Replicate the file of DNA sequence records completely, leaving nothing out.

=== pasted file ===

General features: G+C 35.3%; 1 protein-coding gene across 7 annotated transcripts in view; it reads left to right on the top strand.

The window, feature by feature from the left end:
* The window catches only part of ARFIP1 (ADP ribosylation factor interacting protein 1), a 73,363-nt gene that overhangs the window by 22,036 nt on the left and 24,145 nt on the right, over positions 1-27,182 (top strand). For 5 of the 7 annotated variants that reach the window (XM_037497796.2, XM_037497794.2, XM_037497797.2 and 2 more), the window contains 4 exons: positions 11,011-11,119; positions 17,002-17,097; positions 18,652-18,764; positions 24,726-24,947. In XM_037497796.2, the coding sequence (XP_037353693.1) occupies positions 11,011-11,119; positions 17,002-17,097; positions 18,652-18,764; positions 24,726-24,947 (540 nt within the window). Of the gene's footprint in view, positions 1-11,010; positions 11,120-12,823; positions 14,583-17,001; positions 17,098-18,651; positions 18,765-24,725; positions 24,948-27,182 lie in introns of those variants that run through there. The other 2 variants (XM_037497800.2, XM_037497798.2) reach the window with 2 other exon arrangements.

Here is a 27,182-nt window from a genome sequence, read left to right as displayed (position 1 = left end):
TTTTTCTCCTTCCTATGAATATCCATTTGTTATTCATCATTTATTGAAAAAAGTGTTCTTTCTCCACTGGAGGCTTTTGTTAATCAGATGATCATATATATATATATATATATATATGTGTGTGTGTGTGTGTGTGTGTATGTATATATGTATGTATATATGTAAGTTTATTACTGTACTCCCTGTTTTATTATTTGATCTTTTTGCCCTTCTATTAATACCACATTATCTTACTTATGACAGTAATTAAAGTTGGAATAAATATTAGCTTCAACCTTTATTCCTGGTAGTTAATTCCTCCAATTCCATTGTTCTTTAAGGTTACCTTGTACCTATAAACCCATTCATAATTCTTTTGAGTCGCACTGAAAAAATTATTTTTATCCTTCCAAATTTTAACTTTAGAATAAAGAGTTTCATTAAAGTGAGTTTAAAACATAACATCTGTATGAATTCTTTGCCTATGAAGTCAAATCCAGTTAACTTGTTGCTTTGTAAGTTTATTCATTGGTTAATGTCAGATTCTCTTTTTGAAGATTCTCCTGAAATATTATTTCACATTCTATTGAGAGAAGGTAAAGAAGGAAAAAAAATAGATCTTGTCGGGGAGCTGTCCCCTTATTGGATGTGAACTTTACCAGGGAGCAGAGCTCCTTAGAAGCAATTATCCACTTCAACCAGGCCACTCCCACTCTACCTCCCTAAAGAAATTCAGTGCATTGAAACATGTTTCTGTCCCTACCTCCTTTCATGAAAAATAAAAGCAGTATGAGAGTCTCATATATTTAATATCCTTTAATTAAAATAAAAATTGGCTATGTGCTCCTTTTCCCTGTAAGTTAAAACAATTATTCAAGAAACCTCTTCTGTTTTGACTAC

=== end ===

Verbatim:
General features: G+C 35.3%; 1 protein-coding gene across 7 annotated transcripts in view; it reads left to right on the top strand.

The window, feature by feature from the left end:
* The window catches only part of ARFIP1 (ADP ribosylation factor interacting protein 1), a 73,363-nt gene that overhangs the window by 22,036 nt on the left and 24,145 nt on the right, over positions 1-27,182 (top strand). For 5 of the 7 annotated variants that reach the window (XM_037497796.2, XM_037497794.2, XM_037497797.2 and 2 more), the window contains 4 exons: positions 11,011-11,119; positions 17,002-17,097; positions 18,652-18,764; positions 24,726-24,947. In XM_037497796.2, the coding sequence (XP_037353693.1) occupies positions 11,011-11,119; positions 17,002-17,097; positions 18,652-18,764; positions 24,726-24,947 (540 nt within the window). Of the gene's footprint in view, positions 1-11,010; positions 11,120-12,823; positions 14,583-17,001; positions 17,098-18,651; positions 18,765-24,725; positions 24,948-27,182 lie in introns of those variants that run through there. The other 2 variants (XM_037497800.2, XM_037497798.2) reach the window with 2 other exon arrangements.

Here is a 27,182-nt window from a genome sequence, read left to right as displayed (position 1 = left end):
TTTTTCTCCTTCCTATGAATATCCATTTGTTATTCATCATTTATTGAAAAAAGTGTTCTTTCTCCACTGGAGGCTTTTGTTAATCAGATGATCATATATATATATATATATATATATGTGTGTGTGTGTGTGTGTGTGTATGTATATATGTATGTATATATGTAAGTTTATTACTGTACTCCCTGTTTTATTATTTGATCTTTTTGCCCTTCTATTAATACCACATTATCTTACTTATGACAGTAATTAAAGTTGGAATAAATATTAGCTTCAACCTTTATTCCTGGTAGTTAATTCCTCCAATTCCATTGTTCTTTAAGGTTACCTTGTACCTATAAACCCATTCATAATTCTTTTGAGTCGCACTGAAAAAATTATTTTTATCCTTCCAAATTTTAACTTTAGAATAAAGAGTTTCATTAAAGTGAGTTTAAAACATAACATCTGTATGAATTCTTTGCCTATGAAGTCAAATCCAGTTAACTTGTTGCTTTGTAAGTTTATTCATTGGTTAATGTCAGATTCTCTTTTTGAAGATTCTCCTGAAATATTATTTCACATTCTATTGAGAGAAGGTAAAGAAGGAAAAAAAATAGATCTTGTCGGGGAGCTGTCCCCTTATTGGATGTGAACTTTACCAGGGAGCAGAGCTCCTTAGAAGCAATTATCCACTTCAACCAGGCCACTCCCACTCTACCTCCCTAAAGAAATTCAGTGCATTGAAACATGTTTCTGTCCCTACCTCCTTTCATGAAAAATAAAAGCAGTATGAGAGTCTCATATATTTAATATCCTTTAATTAAAATAAAAATTGGCTATGTGCTCCTTTTCCCTGTAAGTTAAAACAATTATTCAAGAAACCTCTTCTGTTTTGACTAC